handcuffed hands, which were behind Plaintiff’s back, thereby pinning Plaintiff to the
floor. Additionally, Officer Staples knelt against Plaintiff’s head. (Id.) When Plaintiff
informed the officers he could not breathe, an officer responded that Plaintiff could breathe
because he was talking. (Id.) Plaintiff remained on the ground for approximately two
minutes and was lifted up after the spit mask was placed over his face. Plaintiff asserts that
he experienced “great pain” during the incident. (Id.) Plaintiff maintains that he “did not
spit – even inadvertently – at anyone.” (Id. ¶ 3.)
Plaintiff also asserts that Defendant Court was present “throughout the assault – use
of excessive force,” and that he should have intervened immediately to stop the application
of force. (ECF No. 51 ¶ 2, PageID # 297.) According to Plaintiff, he “made no verbal or
physical threat whatsoever to the … officers.” (Id.)
Due to the incident, Plaintiff received two separate disciplinary charges. In one
disciplinary matter (MSP-2014-2094), Plaintiff was charged with refusing to obey an order
and leaving place of assignment. Officer Clancy, the officer who told Plaintiff that he
could not leave to the chow hall, prepared the disciplinary incident report. Defendant
Abbott conducted the disciplinary hearing. Officer Clancy’s report was part of the
evidentiary record. At the hearing, Plaintiff claimed that Officer Clancy never told him
not to leave the pod or that he did not hear the order. Plaintiff admitted that he left the pod.
Defendant Abbott found Plaintiff guilty of the offense. Plaintiff appealed from the finding;
Defendant Ross denied the appeal. (Id. ¶ 14.)
In the second disciplinary matter (MSP-2014-2096), Plaintiff was charged with
Bodily Injury, Bodily Fluid, Disturbance and Order, Refusing to Obey. The charges
resulted from Plaintiff’s refusal to return to the housing unit, his refusal to submit to
restraints when ordered, his physical resistance to being placed in a cell in C-pod, and his
spitting blood while restrained on the floor. The evidence consisted of the reports of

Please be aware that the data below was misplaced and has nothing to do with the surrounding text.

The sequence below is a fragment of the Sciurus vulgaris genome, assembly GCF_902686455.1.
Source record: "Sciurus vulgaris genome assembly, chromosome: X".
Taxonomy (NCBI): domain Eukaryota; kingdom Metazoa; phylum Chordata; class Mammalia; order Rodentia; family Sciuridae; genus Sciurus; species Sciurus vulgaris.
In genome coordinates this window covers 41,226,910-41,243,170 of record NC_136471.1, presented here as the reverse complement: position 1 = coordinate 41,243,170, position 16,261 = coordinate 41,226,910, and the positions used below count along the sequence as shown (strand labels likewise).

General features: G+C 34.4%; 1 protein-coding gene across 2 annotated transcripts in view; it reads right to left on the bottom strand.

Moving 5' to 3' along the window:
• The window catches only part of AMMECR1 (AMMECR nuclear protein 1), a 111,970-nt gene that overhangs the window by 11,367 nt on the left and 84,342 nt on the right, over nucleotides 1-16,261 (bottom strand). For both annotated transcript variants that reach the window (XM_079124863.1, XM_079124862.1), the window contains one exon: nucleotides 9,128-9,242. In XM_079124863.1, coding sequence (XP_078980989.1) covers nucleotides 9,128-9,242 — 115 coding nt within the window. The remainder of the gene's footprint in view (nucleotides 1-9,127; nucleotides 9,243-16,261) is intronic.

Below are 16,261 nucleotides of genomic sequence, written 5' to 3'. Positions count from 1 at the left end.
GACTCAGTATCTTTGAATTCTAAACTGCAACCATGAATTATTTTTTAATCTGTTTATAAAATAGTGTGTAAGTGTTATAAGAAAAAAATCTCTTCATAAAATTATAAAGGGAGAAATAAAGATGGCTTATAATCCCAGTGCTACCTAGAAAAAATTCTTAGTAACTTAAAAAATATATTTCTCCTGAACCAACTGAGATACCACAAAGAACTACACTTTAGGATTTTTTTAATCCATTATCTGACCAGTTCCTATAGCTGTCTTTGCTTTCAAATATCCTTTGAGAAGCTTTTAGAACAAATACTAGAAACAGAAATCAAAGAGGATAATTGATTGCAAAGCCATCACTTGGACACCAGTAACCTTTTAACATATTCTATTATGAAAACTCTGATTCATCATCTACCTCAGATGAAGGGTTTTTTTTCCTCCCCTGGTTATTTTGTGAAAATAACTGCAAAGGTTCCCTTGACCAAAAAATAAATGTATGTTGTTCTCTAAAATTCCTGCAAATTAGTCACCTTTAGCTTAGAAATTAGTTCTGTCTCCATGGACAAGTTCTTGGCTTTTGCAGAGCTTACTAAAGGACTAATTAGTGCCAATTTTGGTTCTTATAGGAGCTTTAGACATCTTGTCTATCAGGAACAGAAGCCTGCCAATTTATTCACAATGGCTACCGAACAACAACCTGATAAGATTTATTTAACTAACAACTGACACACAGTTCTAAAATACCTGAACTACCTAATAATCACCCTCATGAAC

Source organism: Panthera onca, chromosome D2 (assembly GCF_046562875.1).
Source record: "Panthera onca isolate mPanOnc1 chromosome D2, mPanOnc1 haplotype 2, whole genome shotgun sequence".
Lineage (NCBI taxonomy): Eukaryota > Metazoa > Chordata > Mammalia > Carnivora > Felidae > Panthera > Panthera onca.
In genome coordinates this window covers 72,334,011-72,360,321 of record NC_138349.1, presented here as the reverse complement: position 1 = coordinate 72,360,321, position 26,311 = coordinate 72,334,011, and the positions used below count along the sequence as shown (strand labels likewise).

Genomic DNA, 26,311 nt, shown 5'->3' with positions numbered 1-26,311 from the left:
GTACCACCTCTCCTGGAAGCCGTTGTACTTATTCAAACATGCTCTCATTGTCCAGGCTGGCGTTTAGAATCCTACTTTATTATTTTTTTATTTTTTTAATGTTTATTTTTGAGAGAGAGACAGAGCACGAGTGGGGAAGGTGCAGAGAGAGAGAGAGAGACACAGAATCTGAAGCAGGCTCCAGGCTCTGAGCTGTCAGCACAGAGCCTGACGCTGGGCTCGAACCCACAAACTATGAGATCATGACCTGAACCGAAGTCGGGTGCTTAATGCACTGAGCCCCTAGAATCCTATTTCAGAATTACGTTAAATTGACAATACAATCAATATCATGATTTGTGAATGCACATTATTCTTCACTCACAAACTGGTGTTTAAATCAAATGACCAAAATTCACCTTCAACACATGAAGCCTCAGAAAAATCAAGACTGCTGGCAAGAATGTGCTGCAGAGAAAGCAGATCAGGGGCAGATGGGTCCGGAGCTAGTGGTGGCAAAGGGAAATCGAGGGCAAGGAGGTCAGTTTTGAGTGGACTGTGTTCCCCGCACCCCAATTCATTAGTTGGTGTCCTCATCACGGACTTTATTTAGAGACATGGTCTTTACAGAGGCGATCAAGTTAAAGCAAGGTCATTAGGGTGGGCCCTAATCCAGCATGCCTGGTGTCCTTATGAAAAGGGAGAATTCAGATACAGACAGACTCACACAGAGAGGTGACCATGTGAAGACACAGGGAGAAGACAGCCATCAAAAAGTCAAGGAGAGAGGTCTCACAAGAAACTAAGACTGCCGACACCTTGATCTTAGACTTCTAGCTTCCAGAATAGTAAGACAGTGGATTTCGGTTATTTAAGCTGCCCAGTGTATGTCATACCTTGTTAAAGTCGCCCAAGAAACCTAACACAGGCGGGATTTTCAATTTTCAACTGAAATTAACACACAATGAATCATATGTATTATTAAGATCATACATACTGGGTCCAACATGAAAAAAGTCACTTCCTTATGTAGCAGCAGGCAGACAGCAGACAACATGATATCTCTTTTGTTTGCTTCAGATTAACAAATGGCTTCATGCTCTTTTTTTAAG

Defendants Averill and Court, and Officers Gordon and Gath. According to the record of
the disciplinary hearing, Plaintiff denied that he spat at the officers or that he resisted staff,
but he admitted that he did not go into the cell when directed. The hearing officer found
Plaintiff guilty of the charges. Plaintiff appealed from the finding, and Defendant Ross
upheld the decision. (Id. ¶ 15.)
When he received notice of the disciplinary charges, Plaintiff requested that “video”
be produced in evidence. In his appeal in MSP-2014-2096, Plaintiff argued that he was
not permitted to present video (overhead and handheld) of the incident. (Id. ¶ 16.)
According to Defendant Ross, there was only one surveillance camera in close C-pod at
the time, an overhead rotary camera that automatically made periodic circular sweeps of
the unit. A zone control officer located in a control room physically separated from the
housing pod had the ability to operate the camera. The zone control officer was responsible
for monitoring the surveillance cameras in six housing units, including C-pod. The officer
would also visually monitor the close unit hallways. At the time, there were no cameras in
the hallways. (Id. ¶ 18.)
The overhead surveillance camera in the close C-pod automatically recorded video
of its periodic sweeps. Video recordings made by the housing pod camera were
automatically overwritten after approximately 48 hours. Any video of the incident that
might have been captured by the surveillance camera was not saved, and was overwritten
within days after the incident. (Id. ¶ 19.) Officer Gordon took a hand-held video, but only
after officers removed Plaintiff from C-pod to escort him to the SMU. (Id. ¶ 20.)
Use of force
Because Plaintiff is serving a sentence following conviction, Plaintiff’s claim is
governed by standards developed under the Eighth Amendment Cruel and Unusual
Punishments Clause. Wilson v. Seiter, 501 U.S. 294, 296 (1991). “Generally speaking,
after incarceration, only the unnecessary and wanton infliction of pain ... constitutes cruel
and unusual punishment forbidden by the Eighth Amendment. The critical question ... is
whether the force was applied maliciously and sadistically for the very purpose of causing
harm, rather than in a good-faith effort to maintain or restore discipline.” Skinner v.
Cunningham, 430 F.3d 483, 488 (1st Cir. 2005) (quotation marks and citation omitted).
While the standard for liability under the Eighth Amendment involves a subjective
inquiry, objective considerations inform the inquiry. “The Eighth Amendment’s
prohibition of ‘cruel and unusual’ punishments necessarily excludes from constitutional
recognition de minimis uses of physical force, provided that the use of force is not of a sort
repugnant to the conscience of mankind.” Hudson v. McMillian, 503 U.S. 1, 9 – 10 (1992)
(some internal quotation marks omitted). Thus, “[a]n inmate who complains of a ‘push or
shove’ that causes no discernible injury almost certainly fails to state a valid excessive
force claim.” Wilkins v. Gaddy, 559 U.S. 34, 37 – 38 (2010) (per curiam). Additionally,
the Court of Appeals for the First Circuit has observed that an unlawful subjective intent is
often inferred by weighing the amount of force used against the nature of the prisoner’s
conduct. Unwin v. Campbell, 863 F.2d 124, 129 – 30 (1st Cir. 1988), abrogated on other
grounds by Johnson v. Jones, 515 U.S. 304 (1995).
Here, the undisputed record establishes that Plaintiff’s conduct justified the use of
force to place Plaintiff in his assigned cell. Although in his verified complaint and amended